When J.K. Rowling started writing the Harry Potter books in the 1990s, social media had not been invented. No one owned a mobile phone yet, let alone a smart device. And even though most people owned a personal computer or a laptop, receiving a letter written by hand was not as unusual as it is today.
In the Harry Potter books, most letters that show up from the magical side of the world are important. They provide Harry with access to the wizarding world or words of comfort and – in this chapter – the invitation to the Quidditch World Cup. And wizards use ink and quills to write them.
Where did Rowling get the inspiration from, to include letters written by hand? It was never confirmed, but I have my suspicions. In her twenties, Rowling worked for Amnesty International for a short period of time. In her memorable Harvard Commencement Speech, she talks about the “hastily scribbled letters” and “handwritten eyewitness accounts”. But also about the power of human empathy, about ordinary people who join together “to save people who they do not know and will never meet”. The most impactful method they use? Handwritten letters.
As a volunteer at Amnesty International myself, I have heard survivors of brutal prisons talk about how their circumstances improved greatly (up to them being released) due to letters written by volunteers to their government. Russian human rights activists told us that handwritten letters are the most effective, because they convey that people are really putting an effort into them. It takes time to do more than simply sign an on line petition. And when you write a card or a letter to a prisoner of conscience by hand, you convey to them that they are not alone. Over and over again, these brave human rights defenders told us what helps them most, is helping them feel they are not alone.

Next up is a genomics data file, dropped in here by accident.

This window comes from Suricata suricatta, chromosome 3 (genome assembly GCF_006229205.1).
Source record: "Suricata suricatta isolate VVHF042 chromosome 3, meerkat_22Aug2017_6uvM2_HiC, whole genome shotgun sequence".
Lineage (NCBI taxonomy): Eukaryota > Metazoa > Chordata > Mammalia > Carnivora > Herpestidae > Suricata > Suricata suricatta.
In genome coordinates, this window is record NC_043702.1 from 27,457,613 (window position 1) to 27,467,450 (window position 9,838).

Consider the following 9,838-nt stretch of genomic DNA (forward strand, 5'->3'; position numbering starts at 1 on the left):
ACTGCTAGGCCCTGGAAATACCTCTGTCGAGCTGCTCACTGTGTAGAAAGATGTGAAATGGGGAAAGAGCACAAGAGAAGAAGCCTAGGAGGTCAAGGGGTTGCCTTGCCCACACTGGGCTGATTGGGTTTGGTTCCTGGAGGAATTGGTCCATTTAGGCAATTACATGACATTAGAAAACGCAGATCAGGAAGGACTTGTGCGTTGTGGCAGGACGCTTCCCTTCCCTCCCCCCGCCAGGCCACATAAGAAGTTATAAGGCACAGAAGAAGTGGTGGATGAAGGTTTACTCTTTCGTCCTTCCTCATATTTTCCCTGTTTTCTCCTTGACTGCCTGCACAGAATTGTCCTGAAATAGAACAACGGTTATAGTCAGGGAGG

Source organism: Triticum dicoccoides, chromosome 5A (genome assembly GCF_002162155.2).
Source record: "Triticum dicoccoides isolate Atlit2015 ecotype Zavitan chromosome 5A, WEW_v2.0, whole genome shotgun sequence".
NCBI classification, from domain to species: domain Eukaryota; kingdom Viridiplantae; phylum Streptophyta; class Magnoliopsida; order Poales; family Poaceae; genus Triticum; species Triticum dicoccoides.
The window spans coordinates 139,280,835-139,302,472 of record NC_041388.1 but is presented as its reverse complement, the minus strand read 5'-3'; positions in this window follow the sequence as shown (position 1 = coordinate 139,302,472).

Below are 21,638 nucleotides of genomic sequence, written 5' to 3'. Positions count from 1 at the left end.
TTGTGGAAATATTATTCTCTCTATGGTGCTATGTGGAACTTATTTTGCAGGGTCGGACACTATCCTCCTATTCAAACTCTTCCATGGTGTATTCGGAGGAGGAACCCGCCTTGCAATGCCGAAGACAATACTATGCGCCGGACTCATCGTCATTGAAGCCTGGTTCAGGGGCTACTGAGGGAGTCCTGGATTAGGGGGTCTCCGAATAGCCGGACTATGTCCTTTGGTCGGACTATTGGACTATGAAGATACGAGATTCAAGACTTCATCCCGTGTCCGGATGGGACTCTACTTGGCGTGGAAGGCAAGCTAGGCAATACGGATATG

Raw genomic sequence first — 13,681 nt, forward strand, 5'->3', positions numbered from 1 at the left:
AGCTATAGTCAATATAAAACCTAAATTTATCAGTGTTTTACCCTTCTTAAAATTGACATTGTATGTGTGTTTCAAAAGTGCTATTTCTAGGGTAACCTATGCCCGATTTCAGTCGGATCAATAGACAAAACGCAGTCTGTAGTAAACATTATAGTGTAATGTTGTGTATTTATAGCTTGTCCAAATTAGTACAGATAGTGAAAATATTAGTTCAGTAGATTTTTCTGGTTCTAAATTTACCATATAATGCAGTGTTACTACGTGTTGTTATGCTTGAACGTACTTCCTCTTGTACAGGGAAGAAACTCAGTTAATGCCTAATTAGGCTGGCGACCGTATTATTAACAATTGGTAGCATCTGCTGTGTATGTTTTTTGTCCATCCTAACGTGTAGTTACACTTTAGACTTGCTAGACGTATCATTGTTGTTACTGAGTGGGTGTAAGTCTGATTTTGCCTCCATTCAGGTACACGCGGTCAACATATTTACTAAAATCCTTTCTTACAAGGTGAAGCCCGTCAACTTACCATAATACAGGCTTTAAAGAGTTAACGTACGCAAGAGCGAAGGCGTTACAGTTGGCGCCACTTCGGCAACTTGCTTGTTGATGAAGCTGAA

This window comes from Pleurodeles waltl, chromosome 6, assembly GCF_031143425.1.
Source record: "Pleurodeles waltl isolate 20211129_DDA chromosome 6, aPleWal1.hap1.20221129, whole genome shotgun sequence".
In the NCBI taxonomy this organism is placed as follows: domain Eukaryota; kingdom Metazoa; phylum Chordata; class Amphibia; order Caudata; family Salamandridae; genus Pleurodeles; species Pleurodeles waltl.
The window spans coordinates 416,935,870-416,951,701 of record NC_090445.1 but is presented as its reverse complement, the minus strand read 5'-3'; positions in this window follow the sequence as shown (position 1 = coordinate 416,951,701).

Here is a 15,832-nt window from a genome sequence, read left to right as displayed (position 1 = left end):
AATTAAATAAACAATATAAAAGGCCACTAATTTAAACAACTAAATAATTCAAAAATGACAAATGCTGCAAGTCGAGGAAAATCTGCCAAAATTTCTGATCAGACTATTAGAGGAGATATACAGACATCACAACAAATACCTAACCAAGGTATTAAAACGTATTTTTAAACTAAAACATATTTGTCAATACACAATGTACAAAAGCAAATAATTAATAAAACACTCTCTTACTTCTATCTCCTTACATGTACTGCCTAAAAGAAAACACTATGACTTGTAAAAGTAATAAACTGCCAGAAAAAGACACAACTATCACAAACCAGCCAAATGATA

Harry feeling alone is one of the big themes in the Harry Potter books. He is The Chosen One, and even before he knows it, he feels singled out and alone quite often. Even in chapter three of the Sorcerer’s Stone, Harry mentions that “No one ever, in his whole life, had written to him. Who would? He had no friends, no other relatives.” This theme of loneliness will come back to haunt Harry numerous times in the series – and in this book, the Goblet of Fire. So notice Harry’s happiness every time he receives handwritten notes. Unless it’s a Howler, of course.
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In the Harry Potter Lexicon Minute podcast you’ll hear the voices of our editors sharing some of the many little things which delight us about the Wizarding World. In each podcast, just a couple of minutes in length, we’ll talk about anything from cool trivia and interesting canon passages to the latest Wizarding World news. We hope you’ll join us! And we’d love to hear from you as well. Feel free to use the comment section on the blogpost for each podcast to post your thoughts.
Special thanks go to Felicia Cano who gave us permission to use her amazing artwork of Hermione reading a book for the logo, which was created by Kim B.
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Music: "Winter Chimes" Kevin MacLeod (incompetech.com)
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